When a parent develops an addiction to alcohol, shifts in mood and behaviors altered by the addictive substance can inflict unintentional trauma on each member of the family and the familial unit. If your parent exhibits signs of alcohol reliance, such as irritability, memory loss, drinking constantly, drinking alone, and ranking drinking above other activities, they are likely experiencing internal conflict that manifests as an alcohol addiction.

Know that their addiction does not discount your feelings of emotional trauma. Before you consider taking action to assist your parent, reflect on your feelings, and consider your mental health state. Your suffering is valid, and it does not discredit your love toward your parent. Though it might seem that undermining or hiding your feelings will benefit the situation, stifling your emotions may cause them to worsen.

Don’t Bottle Up Your Emotions

Reach out to a friend or family member with whom you are comfortable sharing your experiences. These people protect your interests, validate your feelings, and encourage your efforts. In addition to a therapist, you may feel inclined to join a community that understands your current position.

There are countless support groups that benefit individuals battling alcoholism as well as their families. Alcoholics Anonymous hosts groups in which families can share their personal experiences and learn from the experiences of others. Whether you turn to a close friend, a therapist, or a local group in a time of crisis, when you are supported, you are strong.

Be Gentle if you Address the Addiction

If you are comfortable approaching your parent and addressing your concerns, you should be aware of your mental state and that of your parent. Just as you did not force your parent to drink, you cannot force your parent to seek help, go to rehab, or stop drinking outright.

Approach calmly, knowing that you cannot change a person’s addictive tendencies with one conversation. Your objective should not be to inform your parent that they have a problem, but, instead, to voice your concerns with their behaviors and give them a platform to share their own experiences.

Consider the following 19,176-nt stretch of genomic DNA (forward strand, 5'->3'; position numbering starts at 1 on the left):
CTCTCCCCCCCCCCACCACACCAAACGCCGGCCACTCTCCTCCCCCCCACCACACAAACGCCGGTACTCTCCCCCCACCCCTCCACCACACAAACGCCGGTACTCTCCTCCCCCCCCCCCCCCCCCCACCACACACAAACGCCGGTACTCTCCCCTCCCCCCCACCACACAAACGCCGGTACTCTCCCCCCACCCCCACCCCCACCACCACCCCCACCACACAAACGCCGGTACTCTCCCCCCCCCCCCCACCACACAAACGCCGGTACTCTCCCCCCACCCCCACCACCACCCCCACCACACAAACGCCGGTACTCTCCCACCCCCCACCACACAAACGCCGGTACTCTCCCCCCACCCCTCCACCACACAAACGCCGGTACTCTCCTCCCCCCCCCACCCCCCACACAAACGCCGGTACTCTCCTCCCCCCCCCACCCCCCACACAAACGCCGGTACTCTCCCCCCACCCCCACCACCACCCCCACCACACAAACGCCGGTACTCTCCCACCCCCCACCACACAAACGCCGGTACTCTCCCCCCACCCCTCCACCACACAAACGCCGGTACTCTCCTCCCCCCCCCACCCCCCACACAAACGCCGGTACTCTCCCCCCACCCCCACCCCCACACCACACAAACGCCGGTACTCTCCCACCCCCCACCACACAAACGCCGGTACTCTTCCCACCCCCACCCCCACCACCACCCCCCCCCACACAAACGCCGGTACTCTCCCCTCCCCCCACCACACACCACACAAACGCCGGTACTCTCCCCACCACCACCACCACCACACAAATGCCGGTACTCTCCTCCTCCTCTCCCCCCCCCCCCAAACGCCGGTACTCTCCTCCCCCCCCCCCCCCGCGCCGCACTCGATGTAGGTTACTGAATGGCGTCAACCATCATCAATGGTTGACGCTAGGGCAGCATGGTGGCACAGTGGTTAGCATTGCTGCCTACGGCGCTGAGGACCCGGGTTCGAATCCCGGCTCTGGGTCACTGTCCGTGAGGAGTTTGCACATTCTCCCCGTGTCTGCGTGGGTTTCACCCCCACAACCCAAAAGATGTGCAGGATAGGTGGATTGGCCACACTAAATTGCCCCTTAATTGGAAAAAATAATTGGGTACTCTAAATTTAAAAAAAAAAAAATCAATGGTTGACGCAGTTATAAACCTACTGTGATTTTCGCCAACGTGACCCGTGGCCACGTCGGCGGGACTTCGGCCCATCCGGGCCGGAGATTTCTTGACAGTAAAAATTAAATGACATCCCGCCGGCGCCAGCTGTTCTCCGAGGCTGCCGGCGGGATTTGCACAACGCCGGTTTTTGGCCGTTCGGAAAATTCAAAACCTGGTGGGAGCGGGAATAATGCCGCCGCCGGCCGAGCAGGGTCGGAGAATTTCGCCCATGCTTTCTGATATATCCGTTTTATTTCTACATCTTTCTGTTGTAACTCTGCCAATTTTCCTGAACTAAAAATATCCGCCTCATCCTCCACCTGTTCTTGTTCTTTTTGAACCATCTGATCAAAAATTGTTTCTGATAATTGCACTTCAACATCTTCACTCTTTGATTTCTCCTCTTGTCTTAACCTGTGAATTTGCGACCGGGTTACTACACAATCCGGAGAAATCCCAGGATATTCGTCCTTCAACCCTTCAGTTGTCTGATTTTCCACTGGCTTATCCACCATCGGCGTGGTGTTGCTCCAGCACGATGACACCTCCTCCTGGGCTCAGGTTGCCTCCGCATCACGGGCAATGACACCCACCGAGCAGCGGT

Do not initiate this conversation if you, your parent, or both you and your parent have been drinking. If the interaction does not prompt your parent to seek help but their condition persists or worsens, reach out to mental health professionals for guidance.

An intervention facilitated by a professional may prove more effective. If you are uncomfortable directly addressing your parent, reach out to another member of your family or a trusted friend who is also affected. They may be able to gauge your parent’s mental and emotional state with greater accuracy, assist you in your mental health journey, and help you think of the next steps for parental care. A mental health professional will always provide strong advice, as well.

If you are ready to start your journey to recovery, call Alta Loma Transformational Services today. We want to offer specialized care that responds to the unique experiences of all individuals, including survivors of sexual violence. You know your needs better than anybody else, and our team of mental health and addiction recovery experts will work with you to develop a unique treatment plan that works for you. At Alta Loma, we want to equip you with the tools you need to enjoy a lifetime of mental, emotional, and spiritual wellness. When your mind and body exist in a healthy environment, you will progress toward recovery. Please call us today at (866) 457-3843 for a consultation.